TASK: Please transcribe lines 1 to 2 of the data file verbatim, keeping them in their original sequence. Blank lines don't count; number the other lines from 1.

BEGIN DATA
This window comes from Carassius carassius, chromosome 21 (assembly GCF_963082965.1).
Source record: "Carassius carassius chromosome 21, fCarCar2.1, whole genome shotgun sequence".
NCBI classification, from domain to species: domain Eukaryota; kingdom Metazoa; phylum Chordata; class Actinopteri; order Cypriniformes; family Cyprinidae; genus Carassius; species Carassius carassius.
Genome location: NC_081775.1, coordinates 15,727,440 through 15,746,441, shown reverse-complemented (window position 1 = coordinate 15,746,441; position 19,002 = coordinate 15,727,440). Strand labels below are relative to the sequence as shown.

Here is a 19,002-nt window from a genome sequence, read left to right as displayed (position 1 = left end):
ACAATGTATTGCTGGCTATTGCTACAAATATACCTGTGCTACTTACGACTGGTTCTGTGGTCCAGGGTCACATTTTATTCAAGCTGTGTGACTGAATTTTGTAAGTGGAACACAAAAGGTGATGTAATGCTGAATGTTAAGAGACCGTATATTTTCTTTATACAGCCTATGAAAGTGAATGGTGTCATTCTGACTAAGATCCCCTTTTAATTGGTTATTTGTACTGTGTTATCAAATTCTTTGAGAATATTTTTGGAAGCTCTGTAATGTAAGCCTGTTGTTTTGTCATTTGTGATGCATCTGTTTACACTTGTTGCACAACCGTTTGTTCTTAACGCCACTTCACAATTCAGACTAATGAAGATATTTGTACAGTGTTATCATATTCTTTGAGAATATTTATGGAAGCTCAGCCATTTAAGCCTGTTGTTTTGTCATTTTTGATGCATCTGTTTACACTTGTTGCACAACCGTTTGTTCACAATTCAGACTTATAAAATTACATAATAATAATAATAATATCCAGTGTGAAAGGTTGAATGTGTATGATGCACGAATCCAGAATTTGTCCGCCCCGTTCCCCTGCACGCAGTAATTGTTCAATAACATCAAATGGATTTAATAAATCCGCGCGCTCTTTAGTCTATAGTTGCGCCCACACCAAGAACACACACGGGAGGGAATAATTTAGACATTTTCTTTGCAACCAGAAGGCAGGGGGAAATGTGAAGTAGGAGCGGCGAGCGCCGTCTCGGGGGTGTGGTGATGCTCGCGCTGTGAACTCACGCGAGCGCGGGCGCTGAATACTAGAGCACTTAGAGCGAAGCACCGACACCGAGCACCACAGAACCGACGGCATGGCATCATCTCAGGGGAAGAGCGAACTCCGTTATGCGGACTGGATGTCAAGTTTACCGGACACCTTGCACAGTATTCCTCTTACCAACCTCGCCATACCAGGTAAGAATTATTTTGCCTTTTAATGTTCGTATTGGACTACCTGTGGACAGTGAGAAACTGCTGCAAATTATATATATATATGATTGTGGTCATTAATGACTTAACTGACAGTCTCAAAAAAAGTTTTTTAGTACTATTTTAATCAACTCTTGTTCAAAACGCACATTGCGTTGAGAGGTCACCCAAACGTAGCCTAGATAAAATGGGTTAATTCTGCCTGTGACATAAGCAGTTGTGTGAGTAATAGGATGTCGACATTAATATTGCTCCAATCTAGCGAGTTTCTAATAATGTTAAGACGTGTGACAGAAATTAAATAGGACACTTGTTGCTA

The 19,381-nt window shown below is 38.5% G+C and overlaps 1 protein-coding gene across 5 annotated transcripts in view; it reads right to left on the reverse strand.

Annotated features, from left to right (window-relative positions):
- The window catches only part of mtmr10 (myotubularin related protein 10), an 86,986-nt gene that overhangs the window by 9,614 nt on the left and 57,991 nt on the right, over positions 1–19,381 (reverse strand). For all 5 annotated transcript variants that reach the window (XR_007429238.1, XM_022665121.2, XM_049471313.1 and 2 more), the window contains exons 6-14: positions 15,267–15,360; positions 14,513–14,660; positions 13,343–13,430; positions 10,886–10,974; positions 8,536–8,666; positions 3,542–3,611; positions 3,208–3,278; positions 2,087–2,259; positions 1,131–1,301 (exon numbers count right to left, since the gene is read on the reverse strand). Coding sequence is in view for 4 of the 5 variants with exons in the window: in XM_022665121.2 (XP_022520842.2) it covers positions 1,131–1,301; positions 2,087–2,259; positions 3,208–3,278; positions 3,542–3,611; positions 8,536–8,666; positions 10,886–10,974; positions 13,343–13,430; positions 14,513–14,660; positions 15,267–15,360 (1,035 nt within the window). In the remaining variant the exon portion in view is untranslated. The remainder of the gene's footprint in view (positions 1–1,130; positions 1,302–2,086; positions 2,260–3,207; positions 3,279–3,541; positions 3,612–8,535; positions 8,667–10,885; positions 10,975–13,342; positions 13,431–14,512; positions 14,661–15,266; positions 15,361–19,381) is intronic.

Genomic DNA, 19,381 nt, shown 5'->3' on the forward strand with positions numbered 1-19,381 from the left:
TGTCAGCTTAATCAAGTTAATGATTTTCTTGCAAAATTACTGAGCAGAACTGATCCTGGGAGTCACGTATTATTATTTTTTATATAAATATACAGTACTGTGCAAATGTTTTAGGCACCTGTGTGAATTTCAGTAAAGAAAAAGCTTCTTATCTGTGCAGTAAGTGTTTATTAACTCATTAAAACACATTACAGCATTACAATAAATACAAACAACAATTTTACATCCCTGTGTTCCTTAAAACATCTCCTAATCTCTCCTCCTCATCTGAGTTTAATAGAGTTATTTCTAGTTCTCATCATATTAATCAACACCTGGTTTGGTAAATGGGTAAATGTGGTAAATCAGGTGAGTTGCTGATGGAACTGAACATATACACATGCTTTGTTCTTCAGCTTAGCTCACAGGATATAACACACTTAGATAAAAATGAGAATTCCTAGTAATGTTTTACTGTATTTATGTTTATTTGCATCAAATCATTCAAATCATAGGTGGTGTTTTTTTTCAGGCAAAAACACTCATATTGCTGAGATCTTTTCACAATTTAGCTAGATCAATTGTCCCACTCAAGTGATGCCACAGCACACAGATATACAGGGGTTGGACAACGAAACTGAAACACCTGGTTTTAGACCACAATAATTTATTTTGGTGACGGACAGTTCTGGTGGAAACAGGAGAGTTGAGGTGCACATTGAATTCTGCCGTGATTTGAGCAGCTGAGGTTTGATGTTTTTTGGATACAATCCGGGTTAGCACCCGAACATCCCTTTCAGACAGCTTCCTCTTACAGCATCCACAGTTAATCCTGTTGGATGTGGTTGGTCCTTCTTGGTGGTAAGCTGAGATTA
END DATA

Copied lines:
This window comes from Carassius carassius, chromosome 21 (assembly GCF_963082965.1).
Source record: "Carassius carassius chromosome 21, fCarCar2.1, whole genome shotgun sequence".